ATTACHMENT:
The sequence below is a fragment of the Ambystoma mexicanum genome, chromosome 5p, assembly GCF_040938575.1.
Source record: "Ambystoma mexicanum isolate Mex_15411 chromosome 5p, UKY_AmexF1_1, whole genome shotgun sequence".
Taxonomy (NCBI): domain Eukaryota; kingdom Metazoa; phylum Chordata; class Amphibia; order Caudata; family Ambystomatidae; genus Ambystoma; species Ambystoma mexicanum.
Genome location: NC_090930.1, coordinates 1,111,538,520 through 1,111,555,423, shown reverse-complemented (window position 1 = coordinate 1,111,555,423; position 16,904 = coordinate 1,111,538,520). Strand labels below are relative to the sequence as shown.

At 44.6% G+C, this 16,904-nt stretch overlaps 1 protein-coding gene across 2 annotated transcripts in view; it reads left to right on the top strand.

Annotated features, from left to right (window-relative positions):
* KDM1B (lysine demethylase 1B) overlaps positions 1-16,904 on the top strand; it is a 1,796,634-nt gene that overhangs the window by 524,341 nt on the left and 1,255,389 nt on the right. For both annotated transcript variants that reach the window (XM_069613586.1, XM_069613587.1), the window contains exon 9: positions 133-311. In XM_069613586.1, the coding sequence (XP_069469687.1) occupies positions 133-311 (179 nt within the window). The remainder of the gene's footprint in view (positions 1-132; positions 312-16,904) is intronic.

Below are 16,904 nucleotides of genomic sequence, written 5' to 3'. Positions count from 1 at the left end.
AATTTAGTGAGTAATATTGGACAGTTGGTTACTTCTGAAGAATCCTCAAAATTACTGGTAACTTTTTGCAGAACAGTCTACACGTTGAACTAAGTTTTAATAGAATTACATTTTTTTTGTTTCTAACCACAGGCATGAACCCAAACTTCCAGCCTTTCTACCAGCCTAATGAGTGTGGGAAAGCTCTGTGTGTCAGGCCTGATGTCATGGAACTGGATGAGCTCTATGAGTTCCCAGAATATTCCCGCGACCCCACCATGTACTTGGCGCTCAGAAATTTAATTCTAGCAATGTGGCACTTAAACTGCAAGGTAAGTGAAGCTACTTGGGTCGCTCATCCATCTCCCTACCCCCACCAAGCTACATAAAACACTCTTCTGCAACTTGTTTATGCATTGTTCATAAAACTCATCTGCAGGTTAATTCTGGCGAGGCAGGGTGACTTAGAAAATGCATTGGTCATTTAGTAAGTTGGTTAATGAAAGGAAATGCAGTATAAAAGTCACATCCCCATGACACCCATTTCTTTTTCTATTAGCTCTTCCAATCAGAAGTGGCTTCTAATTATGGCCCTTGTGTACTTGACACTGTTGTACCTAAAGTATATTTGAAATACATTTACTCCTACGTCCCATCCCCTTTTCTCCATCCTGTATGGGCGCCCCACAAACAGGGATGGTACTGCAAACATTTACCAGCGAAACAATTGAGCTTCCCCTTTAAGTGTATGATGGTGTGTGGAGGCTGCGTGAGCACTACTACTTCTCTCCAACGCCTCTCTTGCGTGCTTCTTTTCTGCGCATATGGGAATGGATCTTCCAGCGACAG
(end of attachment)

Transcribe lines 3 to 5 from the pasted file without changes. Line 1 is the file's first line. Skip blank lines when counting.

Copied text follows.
Taxonomy (NCBI): domain Eukaryota; kingdom Metazoa; phylum Chordata; class Amphibia; order Caudata; family Ambystomatidae; genus Ambystoma; species Ambystoma mexicanum.
Genome location: NC_090930.1, coordinates 1,111,538,520 through 1,111,555,423, shown reverse-complemented (window position 1 = coordinate 1,111,555,423; position 16,904 = coordinate 1,111,538,520). Strand labels below are relative to the sequence as shown.

At 44.6% G+C, this 16,904-nt stretch overlaps 1 protein-coding gene across 2 annotated transcripts in view; it reads left to right on the top strand.